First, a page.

At InsightaaS, we write extensively about “collaboration” — and like many professionals with an IT bent, we often interpret the term itself as referring to a set of technologies first, considering interaction as a supported function.
There are some parallels when we consider collaboration as a business activity rather than viewing it as an application type. In both contexts, collaboration requires integration across multiple different endpoints: devices in technology systems, companies and people in the business world. And the key to success in both cases is integration: effective business collaboration is achieved when multiple parties contribute specific capabilities to addressing a problem, developing a market-ready solution, or bringing substance to a vision of the future.
In an IT industry context, the primary example of business collaboration is the connection of product and services providers in partner ecosystems. The IT industry loves to talk about ‘solutions’ that address business problems, but real business solutions are almost never comprised of a single IT product that improves a business process without any consulting, integration or technical support. To be successful in helping customers to achieve business objectives, product vendors need to work collaboratively with firms that are skilled in understanding discrete customer requirements and aligning multiple products with unique customer needs; and to build a value proposition for customers, these services firms in turn need to develop expertise in the products that they deploy within their customers’ businesses.
The Dell Canada Partner Summit, held from September 30-October 2, 2014 in Toronto, provided an opportunity to evaluate the importance of IT supply chain collaboration, and of the actions that vendors take to enable this collaboration. The event illustrated how and why vendors and channel partners interact, and what the effect of this interaction is on customer IT options and success.
Our Vitamin Y pieces are typically structured around three “keYs” — three essential takeaways from an event, an interview, an announcement or an industry development. Given this post’s focus on the collaborative nature of business solutions, it seems appropriate to focus these keys on the three parties — business customers, the channel, and Dell — lined in defining, delivering and obtaining value from these solutions.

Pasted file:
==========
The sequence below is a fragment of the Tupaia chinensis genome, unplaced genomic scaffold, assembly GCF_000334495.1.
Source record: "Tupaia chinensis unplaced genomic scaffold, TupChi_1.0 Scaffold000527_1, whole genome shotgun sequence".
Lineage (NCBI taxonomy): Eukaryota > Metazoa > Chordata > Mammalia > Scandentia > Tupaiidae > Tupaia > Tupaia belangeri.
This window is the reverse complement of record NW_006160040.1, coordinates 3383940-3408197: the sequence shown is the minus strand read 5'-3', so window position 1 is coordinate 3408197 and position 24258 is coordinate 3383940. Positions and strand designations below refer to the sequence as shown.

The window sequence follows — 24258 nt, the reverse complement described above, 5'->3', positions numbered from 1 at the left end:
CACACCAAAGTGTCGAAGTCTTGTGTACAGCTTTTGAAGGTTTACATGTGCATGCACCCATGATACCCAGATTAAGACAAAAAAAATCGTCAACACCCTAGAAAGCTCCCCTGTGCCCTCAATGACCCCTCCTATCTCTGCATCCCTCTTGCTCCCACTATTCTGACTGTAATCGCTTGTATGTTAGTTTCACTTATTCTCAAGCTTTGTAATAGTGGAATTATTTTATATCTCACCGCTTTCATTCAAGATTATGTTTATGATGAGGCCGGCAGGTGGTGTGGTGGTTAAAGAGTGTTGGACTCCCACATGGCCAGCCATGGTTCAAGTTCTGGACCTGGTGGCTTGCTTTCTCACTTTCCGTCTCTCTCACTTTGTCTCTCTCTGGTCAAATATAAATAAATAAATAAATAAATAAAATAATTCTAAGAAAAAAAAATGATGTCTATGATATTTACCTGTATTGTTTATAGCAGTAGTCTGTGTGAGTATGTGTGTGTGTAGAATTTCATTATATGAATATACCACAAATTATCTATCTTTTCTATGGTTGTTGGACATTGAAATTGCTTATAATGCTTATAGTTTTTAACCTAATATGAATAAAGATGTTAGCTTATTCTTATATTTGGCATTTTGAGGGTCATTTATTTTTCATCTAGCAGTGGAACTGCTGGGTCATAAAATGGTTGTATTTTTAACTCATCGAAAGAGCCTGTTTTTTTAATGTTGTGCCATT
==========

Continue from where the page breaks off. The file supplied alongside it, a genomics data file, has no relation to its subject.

The customer perspective: There is a belief that as technology becomes more ubiquitous, as it becomes less expensive (at least, in most cases, and on a unit basis; aggregate spend by businesses on IT continues to increase each year), and as the industry continues to develop standards, that technology should become simpler to deploy. This is not the case. At the conference, John Swainson, president of Dell’s software group, said “The world is actually getting more complex, not less complex. It would be nice if everything was going to be really simple and homogeneous, but — it ain’t. There’s no evidence that it’s ever going to do that — in fact, it’s moving in entirely the other direction.” IT-based business solutions are not comprised strictly of discrete components; they rely on complementary skills connected via a collaborative approach. IT/business solutions require fast, reliable platform technologies. They require applications that address business issues: opportunities to reduce cost, to increase market reach, to improve productivity. And to deliver cost, revenue and/or productivity benefits, they require effective alignment with alignment with the business — its processes, its workers and its management objectives. In this solution ecosystem, there is a role to be played by suppliers of both core products and of implementation and consulting services. Events like the Dell Canada Partner Summit help to assemble, align and motivate the supply ecosystems that solution buyers depend on.